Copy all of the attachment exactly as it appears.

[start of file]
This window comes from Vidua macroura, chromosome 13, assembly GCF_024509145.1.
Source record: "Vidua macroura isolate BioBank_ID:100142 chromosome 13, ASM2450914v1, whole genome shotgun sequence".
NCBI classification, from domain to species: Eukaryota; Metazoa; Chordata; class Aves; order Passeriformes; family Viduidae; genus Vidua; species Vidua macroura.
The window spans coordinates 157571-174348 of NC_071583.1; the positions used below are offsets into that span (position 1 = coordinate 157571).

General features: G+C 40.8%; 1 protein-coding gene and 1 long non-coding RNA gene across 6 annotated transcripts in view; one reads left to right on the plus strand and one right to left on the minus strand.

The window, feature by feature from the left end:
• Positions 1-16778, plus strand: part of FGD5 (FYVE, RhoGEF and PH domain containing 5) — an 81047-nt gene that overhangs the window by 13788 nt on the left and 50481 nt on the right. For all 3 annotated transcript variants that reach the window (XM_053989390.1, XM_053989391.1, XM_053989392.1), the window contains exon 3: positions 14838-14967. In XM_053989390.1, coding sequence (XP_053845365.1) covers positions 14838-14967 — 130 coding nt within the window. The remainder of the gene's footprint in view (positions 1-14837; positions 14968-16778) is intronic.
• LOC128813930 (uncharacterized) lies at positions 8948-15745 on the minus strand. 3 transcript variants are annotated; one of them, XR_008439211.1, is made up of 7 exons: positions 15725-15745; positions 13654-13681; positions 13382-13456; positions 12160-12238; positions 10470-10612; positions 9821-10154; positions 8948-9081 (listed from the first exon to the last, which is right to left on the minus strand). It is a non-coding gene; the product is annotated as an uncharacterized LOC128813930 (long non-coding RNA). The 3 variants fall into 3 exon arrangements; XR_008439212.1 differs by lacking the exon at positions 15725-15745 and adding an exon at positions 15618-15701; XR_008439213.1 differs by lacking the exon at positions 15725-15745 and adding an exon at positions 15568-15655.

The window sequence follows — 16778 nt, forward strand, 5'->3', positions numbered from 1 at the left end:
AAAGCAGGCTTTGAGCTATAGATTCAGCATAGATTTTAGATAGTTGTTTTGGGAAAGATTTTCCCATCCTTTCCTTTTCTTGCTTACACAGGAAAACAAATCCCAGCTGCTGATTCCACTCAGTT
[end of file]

This window comes from Vidua macroura, chromosome 13, assembly GCF_024509145.1.
Source record: "Vidua macroura isolate BioBank_ID:100142 chromosome 13, ASM2450914v1, whole genome shotgun sequence".
NCBI classification, from domain to species: Eukaryota; Metazoa; Chordata; class Aves; order Passeriformes; family Viduidae; genus Vidua; species Vidua macroura.
The window spans coordinates 157571-174348 of NC_071583.1; the positions used below are offsets into that span (position 1 = coordinate 157571).

General features: G+C 40.8%; 1 protein-coding gene and 1 long non-coding RNA gene across 6 annotated transcripts in view; one reads left to right on the plus strand and one right to left on the minus strand.

The window, feature by feature from the left end:
• Positions 1-16778, plus strand: part of FGD5 (FYVE, RhoGEF and PH domain containing 5) — an 81047-nt gene that overhangs the window by 13788 nt on the left and 50481 nt on the right. For all 3 annotated transcript variants that reach the window (XM_053989390.1, XM_053989391.1, XM_053989392.1), the window contains exon 3: positions 14838-14967. In XM_053989390.1, coding sequence (XP_053845365.1) covers positions 14838-14967 — 130 coding nt within the window. The remainder of the gene's footprint in view (positions 1-14837; positions 14968-16778) is intronic.
• LOC128813930 (uncharacterized) lies at positions 8948-15745 on the minus strand. 3 transcript variants are annotated; one of them, XR_008439211.1, is made up of 7 exons: positions 15725-15745; positions 13654-13681; positions 13382-13456; positions 12160-12238; positions 10470-10612; positions 9821-10154; positions 8948-9081 (listed from the first exon to the last, which is right to left on the minus strand). It is a non-coding gene; the product is annotated as an uncharacterized LOC128813930 (long non-coding RNA). The 3 variants fall into 3 exon arrangements; XR_008439212.1 differs by lacking the exon at positions 15725-15745 and adding an exon at positions 15618-15701; XR_008439213.1 differs by lacking the exon at positions 15725-15745 and adding an exon at positions 15568-15655.

The window sequence follows — 16778 nt, forward strand, 5'->3', positions numbered from 1 at the left end:
AAAGCAGGCTTTGAGCTATAGATTCAGCATAGATTTTAGATAGTTGTTTTGGGAAAGATTTTCCCATCCTTTCCTTTTCTTGCTTACACAGGAAAACAAATCCCAGCTGCTGATTCCACTCAGTT